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Fare thee well, Yogi Berra

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One of the greatest catchers of all time has passed away. Yori Berra was 90.

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How someone you never met can impact your life is a bizarre thing. I never met Yogi Berra. But going back to when I was five or six, when I first started being interested in things other than Matchbox cars and Lincoln Logs, there were a few names that I was introduced to - in terms of stories, legacy names, the greatest players of all time, players my dad thought were great. Willie Mays. Hank Aaron. Babe Ruth. Carlton Fisk. Lou Gehrig. Joe DiMaggio. Mickey Mantle. Harmon Killebrew. Sandy Koufax. Jackie Robinson. Ty Cobb. Ted Williams.

Yogi Berra.

My obsession with baseball stats started at an early age. BaseballReference.com obviously didn't exist back then, so my only access to player stats was on baseball cards or in books. I regularly made up rosters of the best players of all time, splitting them into two teams and imagining how they'd perform against each other, making up box scores. I would fill notebooks with season stats of imagined seasons. One of the two teams always had Yogi Berra behind the plate.

Berra's playing career spanned 1945 - 1963, since nobody wants to count the four games he played for the Mets in 1965. In 1963 Berra was 38 and only played in 64 games, 35 of which he at least appeared in as a catcher. He was already a player-coach, and upon his retirement was given the manager's job. He took the 1964 Yankees to the World Series but lost to Lou Brock's and Bob Gibson's Cardinals in seven games. It was enough to get him fired due to, allegedly, a lack of communication.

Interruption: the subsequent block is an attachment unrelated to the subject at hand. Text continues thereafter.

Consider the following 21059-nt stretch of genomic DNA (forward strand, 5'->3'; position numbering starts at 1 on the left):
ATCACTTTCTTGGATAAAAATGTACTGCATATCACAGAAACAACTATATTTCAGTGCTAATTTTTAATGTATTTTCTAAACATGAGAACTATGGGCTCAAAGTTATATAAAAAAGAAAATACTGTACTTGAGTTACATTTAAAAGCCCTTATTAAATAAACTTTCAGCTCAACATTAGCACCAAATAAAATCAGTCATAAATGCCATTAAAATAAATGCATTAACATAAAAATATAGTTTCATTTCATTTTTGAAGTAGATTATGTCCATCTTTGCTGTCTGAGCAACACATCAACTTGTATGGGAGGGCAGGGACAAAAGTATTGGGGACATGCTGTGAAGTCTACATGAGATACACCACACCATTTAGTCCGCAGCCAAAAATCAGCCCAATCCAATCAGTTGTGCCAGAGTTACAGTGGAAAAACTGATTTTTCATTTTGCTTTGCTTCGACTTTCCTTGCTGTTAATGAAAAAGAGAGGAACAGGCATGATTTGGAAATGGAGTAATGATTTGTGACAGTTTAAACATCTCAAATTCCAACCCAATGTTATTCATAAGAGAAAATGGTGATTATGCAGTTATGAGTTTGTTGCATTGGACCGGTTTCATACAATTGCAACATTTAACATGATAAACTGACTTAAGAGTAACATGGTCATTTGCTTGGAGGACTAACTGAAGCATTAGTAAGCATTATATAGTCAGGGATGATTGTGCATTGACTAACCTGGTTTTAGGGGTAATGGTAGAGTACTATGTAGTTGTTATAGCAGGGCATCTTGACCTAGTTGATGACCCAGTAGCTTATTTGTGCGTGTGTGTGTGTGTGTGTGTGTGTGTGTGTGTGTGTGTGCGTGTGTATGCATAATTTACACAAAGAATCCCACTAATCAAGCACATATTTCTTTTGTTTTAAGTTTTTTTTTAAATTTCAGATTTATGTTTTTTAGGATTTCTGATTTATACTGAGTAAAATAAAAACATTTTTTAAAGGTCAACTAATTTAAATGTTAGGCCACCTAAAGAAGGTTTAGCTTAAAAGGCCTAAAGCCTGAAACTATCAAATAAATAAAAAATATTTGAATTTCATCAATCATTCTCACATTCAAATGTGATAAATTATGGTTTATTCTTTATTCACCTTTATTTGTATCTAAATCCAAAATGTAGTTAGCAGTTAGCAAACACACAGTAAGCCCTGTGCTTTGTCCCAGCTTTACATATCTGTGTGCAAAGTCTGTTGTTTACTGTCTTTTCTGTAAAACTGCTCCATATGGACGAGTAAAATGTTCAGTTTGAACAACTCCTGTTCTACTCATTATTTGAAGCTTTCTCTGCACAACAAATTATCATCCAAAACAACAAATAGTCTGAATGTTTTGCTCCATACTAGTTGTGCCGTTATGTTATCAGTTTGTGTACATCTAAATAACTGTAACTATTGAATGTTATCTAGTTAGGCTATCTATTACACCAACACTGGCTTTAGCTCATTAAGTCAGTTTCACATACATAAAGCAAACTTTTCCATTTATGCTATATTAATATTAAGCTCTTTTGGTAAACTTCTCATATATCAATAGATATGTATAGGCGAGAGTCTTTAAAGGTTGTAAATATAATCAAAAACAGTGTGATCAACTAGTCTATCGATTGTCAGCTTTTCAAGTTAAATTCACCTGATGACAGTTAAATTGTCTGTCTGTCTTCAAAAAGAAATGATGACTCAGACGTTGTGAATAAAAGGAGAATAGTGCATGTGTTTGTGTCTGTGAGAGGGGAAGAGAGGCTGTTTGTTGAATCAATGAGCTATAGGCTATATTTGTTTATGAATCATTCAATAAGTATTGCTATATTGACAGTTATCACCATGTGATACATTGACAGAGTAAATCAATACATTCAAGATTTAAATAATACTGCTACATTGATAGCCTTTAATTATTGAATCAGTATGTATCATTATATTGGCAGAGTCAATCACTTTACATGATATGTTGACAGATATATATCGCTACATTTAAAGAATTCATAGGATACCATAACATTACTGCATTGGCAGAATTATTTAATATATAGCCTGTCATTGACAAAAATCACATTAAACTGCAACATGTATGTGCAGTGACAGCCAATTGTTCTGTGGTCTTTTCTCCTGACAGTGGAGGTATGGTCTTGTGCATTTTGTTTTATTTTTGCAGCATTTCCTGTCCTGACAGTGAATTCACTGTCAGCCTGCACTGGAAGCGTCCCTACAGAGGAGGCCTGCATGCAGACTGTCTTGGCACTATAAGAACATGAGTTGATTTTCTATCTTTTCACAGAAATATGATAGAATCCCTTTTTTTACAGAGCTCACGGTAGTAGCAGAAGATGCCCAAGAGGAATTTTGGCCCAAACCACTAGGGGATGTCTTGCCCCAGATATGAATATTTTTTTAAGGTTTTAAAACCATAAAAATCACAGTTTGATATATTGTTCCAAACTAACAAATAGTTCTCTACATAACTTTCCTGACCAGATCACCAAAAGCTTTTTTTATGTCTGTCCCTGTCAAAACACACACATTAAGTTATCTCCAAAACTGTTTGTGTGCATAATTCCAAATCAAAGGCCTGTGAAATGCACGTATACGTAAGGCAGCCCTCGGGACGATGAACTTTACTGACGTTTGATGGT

Berra went across town to the Mets, where he coached and managed for a few years before returning home to the Yankees where he was a part of the organization off and on until a falling out with George Steinbrenner in the mid-80s. His final tour of coaching duties came with the Astros, whom Berra stayed with through the 1992 season.

All told, Berra spent 46 years in Major League Baseball. Yet even after he left, he was an indelible part of the game. His connection to baseball went beyond his Hall of Fame playing career and a mixed bag career as a coach and manager. Yogi Bear was named after him, which is great, but Berra's ties to the game cover a great deal of ground. He was tied to the great Yankee dynasties of the mid-20th century, having played with greats like Joltin' Joe as well as The Mick, tying together two other great generations of Yankees baseball. He was the living embodiment of a golden era of America's Pastime. Even now, Yori Berra is one of the five or six greatest catchers to ever play the game.

But what makes him such a memorable name, five decades after he played his last game of professional ball, is the personality. Everyone loved Yogi. And there is no greater public acknowledgement of Berra's personality than the popularity of his infamous quotes. Two or three of them have found their way into public lexicon, above and beyond their designation as Berra-isms.

Do you have any ties to Yogi Berra? Maybe you saw him play, or ran into him on the street. Let us know in the comments of your links to Berra, no matter how tenuous. In the meantime, my tribute to Yogi Berra is to leave you with a list of my favorite Berra quotes. Enjoy!

  • "It ain't over 'til it's over."
  • "It's deja vu all over again."
  • "Never answer an anonymous letter."
  • "We made too many wrong mistakes."
  • "You can observe a lot by watching."
  • "The future ain't what it used to be."
  • "If you don't know where you are going, you might wind up someplace else."
  • "It gets late early out there."
  • "Baseball is 90 percent mental. The other half is physical."
  • "Nobody goes there anymore. It's too crowded."
  • "A nickle ain't worth a dime anymore."
  • "He hits from both sides of the plate. He's amphibious."
  • "I always thought that record would stand until it was broken."
  • "In baseball, you don't know nothing."
  • "When you come to a fork in the road, take it."
  • "I'm a very lucky guy and I'm happy to be with the Yankees. And I want to thank everyone for making this night necessary."
  • "You should always go to other people's funerals, otherwise, they won't come to yours."